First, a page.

Back From Recess, Congress Preps For Gun Legislation Fight
Published On : 4/7/2013 8:33 AM
From : NPR
Categories : Nation, Politics
The U.S. Senate was scheduled to begin voting on gun control measures this week when Congress returns from recess, but Senate staffers say a bipartisan agreement has yet to be reached on universal background checks. That snarl may end up delaying a vote on gun legislation for another week, as lobbyists on both sides of the debate use the extra time to keep the pressure on.
Congress comes back from a two-week spring break on Monday.
Gun control advocacy groups — such as Moms Demand Action for Gun Sense in America — have been popping into Senate offices all recess, just talking to staffers, but hoping their words might trickle up to the ears of lawmakers.
The group formed within days after the Newtown, Conn., shootings and most of the 80,000 members have never lobbied before in their lives.
"I certainly think that walking through the halls of Congress is a little intimidating," member Cathi Geeslin says. "But once you realize that they actually work for you, then it's not so scary."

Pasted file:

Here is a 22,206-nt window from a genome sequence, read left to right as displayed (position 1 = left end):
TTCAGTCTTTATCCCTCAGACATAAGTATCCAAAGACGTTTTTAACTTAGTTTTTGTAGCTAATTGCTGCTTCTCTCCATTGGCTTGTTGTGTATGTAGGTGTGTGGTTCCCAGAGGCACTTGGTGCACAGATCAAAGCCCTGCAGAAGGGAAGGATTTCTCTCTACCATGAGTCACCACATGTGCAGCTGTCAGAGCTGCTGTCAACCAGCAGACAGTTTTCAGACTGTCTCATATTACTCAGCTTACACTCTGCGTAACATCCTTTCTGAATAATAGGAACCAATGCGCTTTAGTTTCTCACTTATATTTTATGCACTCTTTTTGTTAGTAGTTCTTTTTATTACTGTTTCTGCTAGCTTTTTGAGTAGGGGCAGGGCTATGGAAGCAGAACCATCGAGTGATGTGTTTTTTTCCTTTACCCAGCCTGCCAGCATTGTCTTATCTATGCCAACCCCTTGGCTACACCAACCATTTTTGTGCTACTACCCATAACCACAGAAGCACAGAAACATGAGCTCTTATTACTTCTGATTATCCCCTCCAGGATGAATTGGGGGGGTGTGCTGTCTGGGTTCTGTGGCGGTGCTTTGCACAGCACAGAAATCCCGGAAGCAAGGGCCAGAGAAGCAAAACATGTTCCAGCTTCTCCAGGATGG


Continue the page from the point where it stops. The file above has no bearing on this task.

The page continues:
Their recent target was Democratic Sen. Mark Warner of Virginia. Warner is a senator of interest to both sides of the gun fight because he's a Democrat in a conservative state with a strong tradition of gun ownership.
The National Rifle Association had told its members to barrage Warner's office with calls that morning. When Moms Demand Action heard that, they launched a counter-offensive, clogging up Warner's phone lines so badly that calls were going straight to voicemail.
Later, several Moms members visited Warner to talk about universal background checks. It's the central issue bedeviling Democratic senators who are trying to get a bipartisan agreement before any gun bill hits the Senate floor.
Checks And Balances
The key Republican player is Sen. Tom Coburn of Oklahoma, who has an "A" rating from the NRA. The common view is if he doesn't get on board, the background checks bill will fail. Coburn has said he's willing to expand background checks to private gun sales, but he doesn't want any records kept that would allow the government to keep track of who owns guns.
Gun control advocates call that a foolish position.